Espresso and espresso based drinks are notoriously difficult to get right. I see very often in commercial environments, baristas pulling shots that will never be reproducible. There is no weighing of the starting mass, end mass or timing of shot length. This is quite probably true of most home scenarios too. Therefore, I thought it would be worthwhile writing about the three most important considerations in producing espresso:
Dose, Yield and Time.
Consider making an espresso to be akin to baking or cooking. You need a recipe. You need to begin with something, end with something and it will take a period of time for the process to happen. In our industry we focus on the dose as our beginning and the yield as our end point.
The espresso dose should not change once you decide on your recipe. It must stay consistent, through weighing in, in order to create a consistent drink mass. The dose mass governs the size of the drink you wish to have. A large espresso needs a larger dose. A small espresso needs a smaller dose. You should not consider changing the dose in order to change the balance of flavour, shot time or strength of drink. Only change the dose if you need more or less espresso.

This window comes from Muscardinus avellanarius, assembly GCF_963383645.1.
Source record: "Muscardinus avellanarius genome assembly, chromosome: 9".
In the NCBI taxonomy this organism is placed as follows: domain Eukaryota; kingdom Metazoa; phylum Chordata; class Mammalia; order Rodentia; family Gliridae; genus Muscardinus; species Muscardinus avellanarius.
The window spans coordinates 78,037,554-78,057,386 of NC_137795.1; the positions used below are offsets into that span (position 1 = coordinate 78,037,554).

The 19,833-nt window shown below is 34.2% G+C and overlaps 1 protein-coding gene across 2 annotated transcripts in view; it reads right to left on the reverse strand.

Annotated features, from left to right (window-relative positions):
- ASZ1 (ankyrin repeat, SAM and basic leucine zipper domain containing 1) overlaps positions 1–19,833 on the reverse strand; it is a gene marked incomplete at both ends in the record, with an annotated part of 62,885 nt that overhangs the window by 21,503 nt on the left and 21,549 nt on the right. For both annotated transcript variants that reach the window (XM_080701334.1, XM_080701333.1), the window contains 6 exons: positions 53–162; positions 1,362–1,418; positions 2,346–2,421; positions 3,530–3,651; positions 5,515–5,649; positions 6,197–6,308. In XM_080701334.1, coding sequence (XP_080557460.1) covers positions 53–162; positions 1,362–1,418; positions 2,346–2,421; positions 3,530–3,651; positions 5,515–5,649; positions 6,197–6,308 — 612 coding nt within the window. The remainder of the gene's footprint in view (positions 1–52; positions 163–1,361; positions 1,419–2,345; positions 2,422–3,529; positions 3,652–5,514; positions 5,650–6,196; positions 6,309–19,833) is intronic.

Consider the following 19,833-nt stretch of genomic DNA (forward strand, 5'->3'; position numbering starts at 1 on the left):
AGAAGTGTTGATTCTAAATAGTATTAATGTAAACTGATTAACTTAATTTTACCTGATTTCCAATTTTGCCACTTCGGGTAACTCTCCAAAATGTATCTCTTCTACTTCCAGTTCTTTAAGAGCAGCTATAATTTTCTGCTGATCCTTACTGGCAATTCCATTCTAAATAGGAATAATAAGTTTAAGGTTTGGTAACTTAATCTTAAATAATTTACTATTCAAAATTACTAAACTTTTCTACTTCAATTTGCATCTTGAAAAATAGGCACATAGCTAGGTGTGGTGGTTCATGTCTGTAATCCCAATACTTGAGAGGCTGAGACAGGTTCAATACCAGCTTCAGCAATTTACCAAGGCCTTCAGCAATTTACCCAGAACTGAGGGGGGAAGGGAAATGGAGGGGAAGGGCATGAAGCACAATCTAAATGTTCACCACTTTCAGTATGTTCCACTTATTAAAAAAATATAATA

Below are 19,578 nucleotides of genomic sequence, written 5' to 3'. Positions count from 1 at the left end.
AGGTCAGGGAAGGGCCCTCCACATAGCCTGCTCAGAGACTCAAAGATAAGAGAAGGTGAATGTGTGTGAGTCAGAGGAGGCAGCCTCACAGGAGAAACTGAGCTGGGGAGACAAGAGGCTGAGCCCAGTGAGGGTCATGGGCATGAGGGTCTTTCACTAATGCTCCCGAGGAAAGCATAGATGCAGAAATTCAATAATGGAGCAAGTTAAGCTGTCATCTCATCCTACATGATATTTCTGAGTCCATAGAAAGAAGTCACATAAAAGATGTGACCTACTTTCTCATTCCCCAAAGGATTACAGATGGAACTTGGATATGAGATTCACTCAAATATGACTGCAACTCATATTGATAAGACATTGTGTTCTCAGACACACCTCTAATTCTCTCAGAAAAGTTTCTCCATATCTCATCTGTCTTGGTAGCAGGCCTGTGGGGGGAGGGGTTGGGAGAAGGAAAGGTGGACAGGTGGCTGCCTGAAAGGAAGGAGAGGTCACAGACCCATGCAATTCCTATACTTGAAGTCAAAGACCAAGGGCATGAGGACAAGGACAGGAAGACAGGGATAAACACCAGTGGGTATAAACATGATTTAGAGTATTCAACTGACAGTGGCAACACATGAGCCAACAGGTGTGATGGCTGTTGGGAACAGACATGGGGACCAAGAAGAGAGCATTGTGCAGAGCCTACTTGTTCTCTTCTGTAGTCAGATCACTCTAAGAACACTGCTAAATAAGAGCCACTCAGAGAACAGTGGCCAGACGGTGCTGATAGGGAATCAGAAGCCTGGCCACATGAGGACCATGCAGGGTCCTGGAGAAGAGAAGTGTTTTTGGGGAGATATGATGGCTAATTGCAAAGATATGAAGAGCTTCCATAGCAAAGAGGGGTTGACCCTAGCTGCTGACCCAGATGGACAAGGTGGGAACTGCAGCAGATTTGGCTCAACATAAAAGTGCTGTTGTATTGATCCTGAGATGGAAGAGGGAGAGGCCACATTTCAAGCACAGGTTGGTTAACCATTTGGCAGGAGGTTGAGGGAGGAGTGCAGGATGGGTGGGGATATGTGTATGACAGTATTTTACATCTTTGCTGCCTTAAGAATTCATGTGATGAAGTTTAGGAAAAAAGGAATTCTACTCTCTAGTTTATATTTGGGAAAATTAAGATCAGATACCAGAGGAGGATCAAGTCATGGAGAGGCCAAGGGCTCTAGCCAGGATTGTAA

This consideration on dose mass should be applied to your milk based drinks too. If you require a greater balance of coffee to milk, use a larger dose. Conversely, if you prefer the balance shifting towards milk, use a smaller starting dose mass. You could use this methodology when choosing your cup size. Greater the total volume of cup may require a larger dose according to taste. As a rule of thumb, I tend to use between 17g and 19g as my dose for the majority of my drinks and design our Jones espresso blend to suit this mass for most milk based drinks.
In summary, only change the dose mass when choosing the size of your espresso – big or small.